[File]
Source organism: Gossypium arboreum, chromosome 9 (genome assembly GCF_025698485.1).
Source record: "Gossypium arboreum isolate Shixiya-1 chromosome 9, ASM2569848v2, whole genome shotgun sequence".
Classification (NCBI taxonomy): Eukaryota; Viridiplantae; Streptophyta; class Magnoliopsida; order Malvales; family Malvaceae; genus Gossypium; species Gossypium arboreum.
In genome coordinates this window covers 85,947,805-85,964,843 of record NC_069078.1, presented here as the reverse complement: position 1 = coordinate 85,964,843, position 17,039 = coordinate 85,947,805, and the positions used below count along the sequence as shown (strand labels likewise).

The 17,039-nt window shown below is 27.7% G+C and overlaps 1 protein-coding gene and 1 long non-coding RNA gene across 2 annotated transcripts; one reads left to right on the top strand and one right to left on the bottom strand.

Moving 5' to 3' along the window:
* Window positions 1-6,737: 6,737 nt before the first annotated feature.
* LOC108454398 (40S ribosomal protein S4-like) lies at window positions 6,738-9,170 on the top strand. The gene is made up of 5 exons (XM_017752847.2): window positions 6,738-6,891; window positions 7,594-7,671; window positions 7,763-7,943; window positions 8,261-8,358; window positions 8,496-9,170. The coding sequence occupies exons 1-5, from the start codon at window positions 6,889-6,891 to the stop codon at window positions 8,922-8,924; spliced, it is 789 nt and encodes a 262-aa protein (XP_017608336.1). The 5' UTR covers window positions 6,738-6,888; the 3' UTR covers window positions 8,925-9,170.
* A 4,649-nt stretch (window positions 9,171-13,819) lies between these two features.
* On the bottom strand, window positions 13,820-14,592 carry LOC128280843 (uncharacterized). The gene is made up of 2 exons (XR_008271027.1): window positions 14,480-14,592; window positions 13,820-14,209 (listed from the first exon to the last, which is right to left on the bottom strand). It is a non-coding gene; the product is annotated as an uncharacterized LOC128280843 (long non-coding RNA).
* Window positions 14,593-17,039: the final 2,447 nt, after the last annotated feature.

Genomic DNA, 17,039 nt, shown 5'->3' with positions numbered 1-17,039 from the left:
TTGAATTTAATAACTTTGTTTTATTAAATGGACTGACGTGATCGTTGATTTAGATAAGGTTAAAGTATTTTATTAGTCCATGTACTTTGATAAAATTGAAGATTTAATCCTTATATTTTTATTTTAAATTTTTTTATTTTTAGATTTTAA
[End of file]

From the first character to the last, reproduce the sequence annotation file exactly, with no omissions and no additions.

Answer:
Source organism: Gossypium arboreum, chromosome 9 (genome assembly GCF_025698485.1).
Source record: "Gossypium arboreum isolate Shixiya-1 chromosome 9, ASM2569848v2, whole genome shotgun sequence".
Classification (NCBI taxonomy): Eukaryota; Viridiplantae; Streptophyta; class Magnoliopsida; order Malvales; family Malvaceae; genus Gossypium; species Gossypium arboreum.
In genome coordinates this window covers 85,947,805-85,964,843 of record NC_069078.1, presented here as the reverse complement: position 1 = coordinate 85,964,843, position 17,039 = coordinate 85,947,805, and the positions used below count along the sequence as shown (strand labels likewise).

The 17,039-nt window shown below is 27.7% G+C and overlaps 1 protein-coding gene and 1 long non-coding RNA gene across 2 annotated transcripts; one reads left to right on the top strand and one right to left on the bottom strand.

Moving 5' to 3' along the window:
* Window positions 1-6,737: 6,737 nt before the first annotated feature.
* LOC108454398 (40S ribosomal protein S4-like) lies at window positions 6,738-9,170 on the top strand. The gene is made up of 5 exons (XM_017752847.2): window positions 6,738-6,891; window positions 7,594-7,671; window positions 7,763-7,943; window positions 8,261-8,358; window positions 8,496-9,170. The coding sequence occupies exons 1-5, from the start codon at window positions 6,889-6,891 to the stop codon at window positions 8,922-8,924; spliced, it is 789 nt and encodes a 262-aa protein (XP_017608336.1). The 5' UTR covers window positions 6,738-6,888; the 3' UTR covers window positions 8,925-9,170.
* A 4,649-nt stretch (window positions 9,171-13,819) lies between these two features.
* On the bottom strand, window positions 13,820-14,592 carry LOC128280843 (uncharacterized). The gene is made up of 2 exons (XR_008271027.1): window positions 14,480-14,592; window positions 13,820-14,209 (listed from the first exon to the last, which is right to left on the bottom strand). It is a non-coding gene; the product is annotated as an uncharacterized LOC128280843 (long non-coding RNA).
* Window positions 14,593-17,039: the final 2,447 nt, after the last annotated feature.

Genomic DNA, 17,039 nt, shown 5'->3' with positions numbered 1-17,039 from the left:
TTGAATTTAATAACTTTGTTTTATTAAATGGACTGACGTGATCGTTGATTTAGATAAGGTTAAAGTATTTTATTAGTCCATGTACTTTGATAAAATTGAAGATTTAATCCTTATATTTTTATTTTAAATTTTTTTATTTTTAGATTTTAA